1. With you on this from a different slant - I (and my family) are currently viewing the world through miscarriage/infertility glasses and again it's totally a double-edged sword, but it does provoke new thoughts, new connections and new meaning in life for us.

  2. It really is interesting to wonder who we would be if not for our life experiences. Would I have started blogging and Our Land if I didn't hava a little boy who is on the autism spectrum? Would I have found you, Kerri, Joy, Ellen or Tatum? Maybe. But probably not. And honestly, I am so very glad to know all of you. And to have Our Land.
    Also, as you probably guessed, I love that your mom is so wonderful to speak to that man at the grocery store - Tucker is really big for his age and it worries me that people will be intimidated by him as well. As always, my lovely friend. An amazing post. Your words are always perfectly perfect.
    And hey! I hope you have a wonderful fourth of July!

  3. I definitely agree with you. I know (insert guilt here) that without my Boo I would not have patience when I see children, with no visible signs, acting inappropriately. I sadly thought that autism and ADHD were overused terms. My thinking was, quite frankly, not very nice.

    I wasn't mean. But I was judgmental. Don't get me wrong if there was a visible sign of a disability I was more than kind and helpful. IT was the invisible handicaps I missed the boat on.

    Having Boo not only opened my eyes and world view she also has impacted everyone who comes into contact with her. From Allie's young friends who have never experienced a person with a disability to grown men and women.

    Now, I wish I didn't have to have the rough wake-up call. I wish I had just know how to not pre-judge.

    This was a beautiful post, as always, and made me appreciate Boo just a little more. Which is good because she has been a terror today :)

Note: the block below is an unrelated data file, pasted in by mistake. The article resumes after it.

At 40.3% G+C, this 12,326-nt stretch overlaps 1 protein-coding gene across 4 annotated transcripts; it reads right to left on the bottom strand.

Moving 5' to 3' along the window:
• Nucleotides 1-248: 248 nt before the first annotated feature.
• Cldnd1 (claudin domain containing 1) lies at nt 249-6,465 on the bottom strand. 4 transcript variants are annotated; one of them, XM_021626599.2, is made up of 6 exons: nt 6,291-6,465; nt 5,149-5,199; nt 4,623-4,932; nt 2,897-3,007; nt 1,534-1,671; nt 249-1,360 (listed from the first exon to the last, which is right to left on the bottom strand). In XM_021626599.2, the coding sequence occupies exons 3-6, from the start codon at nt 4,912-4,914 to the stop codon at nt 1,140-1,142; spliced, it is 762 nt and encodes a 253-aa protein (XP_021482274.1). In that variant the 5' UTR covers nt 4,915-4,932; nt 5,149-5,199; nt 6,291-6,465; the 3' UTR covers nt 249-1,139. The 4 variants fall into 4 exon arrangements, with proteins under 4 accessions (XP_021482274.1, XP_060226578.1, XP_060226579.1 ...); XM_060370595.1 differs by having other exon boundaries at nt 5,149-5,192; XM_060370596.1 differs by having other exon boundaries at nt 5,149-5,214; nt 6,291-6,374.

4. This is awesome. Your mom is awesome. It's true, if you haven't experienced anything related to a disability, you probably wouldn't notice.

    Thank you so much for your comments at Finding Ninee on my Our Land post. So glad you liked it!

  5. Wow! I found you through The Our Land Series and you have another follower. I love your take on things. :-)
    Life with the Spectrum

  6. Before my son was diagnosed with autism, I thought I knew it all. I thought I was understanding. My experience has humbled me, forced me to be more patient and opened my eyes to be more accepting of those who I used to view as different or other. I'm not sure I would like the person I would be without this experience.

  7. I hope this does not seem too...something...but the thought that crossed my mind when reading this post is one that occurs to me from time to time: one of the most difficult things about growing up with CP is the fact that my parents did not have it, too. While I understand it would change them intrinsically as people, that is not what the desire is about for me. It's that, for most other minority groups - they see others like them on a regular basis - in their own families, even - and it is tough to NOT have your parents "get" what it's like to move through the world the way we do.

  8. If your man is pushing you away and acting distant

    Or if the guy you’re after isn’t giving you the time of day...

    Then it’s time to pull out all the stops.

    Because 99% of the time, there is only 1 thing you can say to a standoffish guy that will grab him by the heartstrings-

    And get his blood pumping at just the thought of you.

    Insert subject line here and link it to: <=========> Your ex won’t be able to resist?

    Once you say this to him, or even send this simple phrase in a text message...

    It will flip his world upside down and you will suddenly find him chasing you-

    And even begging to be with you.

    Here’s what I’m talking about: <=========> Is your man hiding something? He may need your help?

    Thanks again.